As the 2017-2018 International Teaching Fellow, Sinkoff was in residence at the USC Shoah Foundation Center for Advanced Genocide Research for a week consulting with staff and conducting research in the Visual History Archive for courses she will teach this year. One such course is about exile under Nazism and communism, and she wants to focus on Jews’ movement through the region. Professor Sinkoff will show clips of different survivors describing the same event, to illustrate how different people viewed the same event from very different perspectives, and having her students map a survivor’s trajectory through the Holocaust.

To learn more about Nancy Sinkoff click here.

Barbie Zelizer, Ph.D.

Raymond Williams Professor of Communication, University of Pennsylvania

Rutman Fellow for Research and Teaching

Barbie Zelizer is the Raymond Williams Professor of Communication and Director of the Center for Media at Risk at the University of Pennsylvania's Annenberg School for Communication. A former journalist, Zelizer is known for her work on journalism, culture, memory and images. Zelizer has authored or edited fourteen books, including the award-winning About To Die: How News Images Move the Public (Oxford, 2010) and Remembering to Forget: Holocaust Memory Through the Camera's Eye (Chicago, 1998), and over 150 articles, book chapters and essays. She is currently working on How the Cold War Drives the News, for which she has received an ACLS Fellowship for 2018-2019. 

Professor Zelizer used her fellowship to teach a Ph.D. research seminar entitled “Mediating War and Genocide Through Visual Memory.” The seminar took place at the end of the spring 2018 semester and continued into the summer, with a two-week immersive experience in Berlin.  

To learn more about Barbie Zelizer click here


Tommy Curry, Ph.D.

Associate Professor of Philosophy and Africana Studies, Texas A&M University

A.I. & Manet Schepps Foundation Teaching Fellow 

Professor Curry is an Associate Professor in the Department of Philosophy and an Affiliate Professor in the Program in Africana Studies at Texas A&M University.  

Professor Curry spent his week of residency at the Center exploring testimonies related to sexual violence against men and boys during the Holocaust and Armenian genocides. Curry discovered that while men are usually thought to be only targeted for death during genocide, the testimonies reveal that sexual violence plays a substantial role in their oppression as well. He plans to introduce these testimonies in his class when discussing the sexualization and sexual abuse of black men and boys during slavery and the Jim Crow era. “They're heartbreaking stories. It's tragic,” Curry said. “But at the same time, they’re stories that I think deserve to be heard so we can have accounts that give a broader scope of genocidal violence (against men) beyond simply the extermination of men and boys.”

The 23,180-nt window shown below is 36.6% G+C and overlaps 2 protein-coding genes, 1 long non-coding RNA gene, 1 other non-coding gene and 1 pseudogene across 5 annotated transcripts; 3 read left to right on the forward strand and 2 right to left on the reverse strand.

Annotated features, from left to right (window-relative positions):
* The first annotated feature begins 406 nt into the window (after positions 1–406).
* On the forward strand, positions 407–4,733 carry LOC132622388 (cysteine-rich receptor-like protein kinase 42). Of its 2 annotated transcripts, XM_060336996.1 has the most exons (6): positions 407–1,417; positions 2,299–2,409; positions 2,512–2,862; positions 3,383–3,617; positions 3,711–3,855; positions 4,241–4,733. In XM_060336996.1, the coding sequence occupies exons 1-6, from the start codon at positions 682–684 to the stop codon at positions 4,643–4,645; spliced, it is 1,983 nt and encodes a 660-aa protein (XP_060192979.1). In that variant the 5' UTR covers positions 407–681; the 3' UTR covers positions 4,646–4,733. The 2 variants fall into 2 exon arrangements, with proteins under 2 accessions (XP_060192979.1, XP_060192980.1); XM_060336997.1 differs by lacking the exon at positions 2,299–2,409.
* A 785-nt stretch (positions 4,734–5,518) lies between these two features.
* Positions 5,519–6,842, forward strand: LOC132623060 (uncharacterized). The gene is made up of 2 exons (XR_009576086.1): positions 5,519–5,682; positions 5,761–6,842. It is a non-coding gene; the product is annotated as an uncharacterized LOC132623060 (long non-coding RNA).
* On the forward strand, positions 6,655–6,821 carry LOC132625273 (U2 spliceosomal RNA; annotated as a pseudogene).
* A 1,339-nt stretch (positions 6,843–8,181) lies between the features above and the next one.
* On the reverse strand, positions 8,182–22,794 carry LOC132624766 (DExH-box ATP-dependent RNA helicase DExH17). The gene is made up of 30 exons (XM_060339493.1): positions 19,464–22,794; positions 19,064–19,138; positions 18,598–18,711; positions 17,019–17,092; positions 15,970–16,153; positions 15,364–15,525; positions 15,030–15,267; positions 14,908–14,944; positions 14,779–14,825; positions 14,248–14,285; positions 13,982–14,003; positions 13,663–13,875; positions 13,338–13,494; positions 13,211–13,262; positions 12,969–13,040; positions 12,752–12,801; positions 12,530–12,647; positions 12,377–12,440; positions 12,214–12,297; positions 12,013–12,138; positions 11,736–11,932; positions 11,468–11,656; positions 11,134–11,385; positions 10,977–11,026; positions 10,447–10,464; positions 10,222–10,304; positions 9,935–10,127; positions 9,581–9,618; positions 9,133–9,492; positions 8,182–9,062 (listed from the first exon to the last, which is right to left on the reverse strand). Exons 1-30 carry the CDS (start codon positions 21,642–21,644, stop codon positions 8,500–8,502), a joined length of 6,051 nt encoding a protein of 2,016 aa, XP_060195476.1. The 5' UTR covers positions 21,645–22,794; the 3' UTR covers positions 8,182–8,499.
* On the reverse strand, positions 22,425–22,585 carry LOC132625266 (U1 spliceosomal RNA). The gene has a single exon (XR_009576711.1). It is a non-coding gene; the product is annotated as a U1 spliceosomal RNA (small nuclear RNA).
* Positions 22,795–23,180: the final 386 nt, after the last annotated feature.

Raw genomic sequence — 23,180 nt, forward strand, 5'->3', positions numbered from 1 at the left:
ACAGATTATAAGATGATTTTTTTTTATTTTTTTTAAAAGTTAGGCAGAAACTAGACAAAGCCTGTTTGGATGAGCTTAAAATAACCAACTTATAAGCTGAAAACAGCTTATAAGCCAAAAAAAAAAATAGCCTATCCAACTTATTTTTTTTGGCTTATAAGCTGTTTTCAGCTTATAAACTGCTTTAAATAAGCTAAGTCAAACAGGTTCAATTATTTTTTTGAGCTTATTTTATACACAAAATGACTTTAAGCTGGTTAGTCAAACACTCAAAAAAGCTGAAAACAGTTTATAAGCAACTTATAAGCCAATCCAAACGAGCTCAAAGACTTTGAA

To learn more about Tommy Curry click here

Mélanie Péron, Ph.D.  

Senior Lecturer in French and Francophone Department, University of Pennsylvania

Rutman Fellow for Research and Teaching

Professor Péron is a senior lecturer in the French and Francophone department at the University of Pennsylvania’s College of Arts and Sciences, where she received the Dean’s Award for Distinguished Teaching by Affiliated Faculty.  

Péron brought survivors’ stories to the classroom again this year, following her week in residence at USC Shoah Foundation Center for Advanced Genocide Research. Professor Péron decided to put a human face on the abstract dates and numbers that comprise most Holocaust education when teaching a new course on occupied France in World War II. In her course, she connected testimony to three works about French Jews the students will be reading: the diary of Helene Berr, letters from Louise Jacobson, and a novel about Dora Bruder. All three women were about 20 during the war and all three died when they were deported from France during the occupation. “The objective of the course is to put a voice on silences in a time period when it was taboo [to speak about the occupation] for many reasons,” Péron said. “So giving a voice to written words, I think that’s what’s going to make it tangible for my students.” 

To watch her lecture click here.

To learn more about Mélanie Péron click here.

Shira Klein, Ph.D.

Assistant Professor of History, Chapman University

International Teaching Fellow

With the support of the USC Shoah Foundation Center for Advanced Genocide Research, Professor Klein is integrating testimonies from the Visual History Archive into two of her history courses – an existing undergraduate course entitled “Jewish Life from Napoleon to Hitler” and a new graduate course entitled “Jewish Migration and War.” Previously in her teaching, she selected excerpts of testimonies from the Visual History Archive to show in her classes. The teaching fellowship will support her in developing the tools to assign research to her students. In the undergraduate course, students will combine Visual History Archive interviews with secondary sources to reflect on how the life history of an Italian, French, or German Jewish individual illustrates larger historical events or developments. In the graduate course, Professor Klein’s students will use testimonies as one of three primary sources for their research into Jewish migration in the 1930s and 1940s.  She incorporated her work at the Shoah Foundation into her newest book, Italy’s Jews from Emancipation to Fascism, about the history of Italian Jews from the late 19th century to the 1950s.

To learn more about Shira Klein click here.


Adam Seipp, Ph.D.

Professor of History, Texas A&M University

A.I. and Manet Schepps Foundation Teaching Fellow

Professor Seipp is Professor of History at Texas A&M University. As the inaugural A.I. and Manet Schepps Foundation Teaching Fellow, Professor Seipp fulfilled his wish to devote a significant amount of time to systematically exploring the Visual History Archive, which he had been using remotely for six years.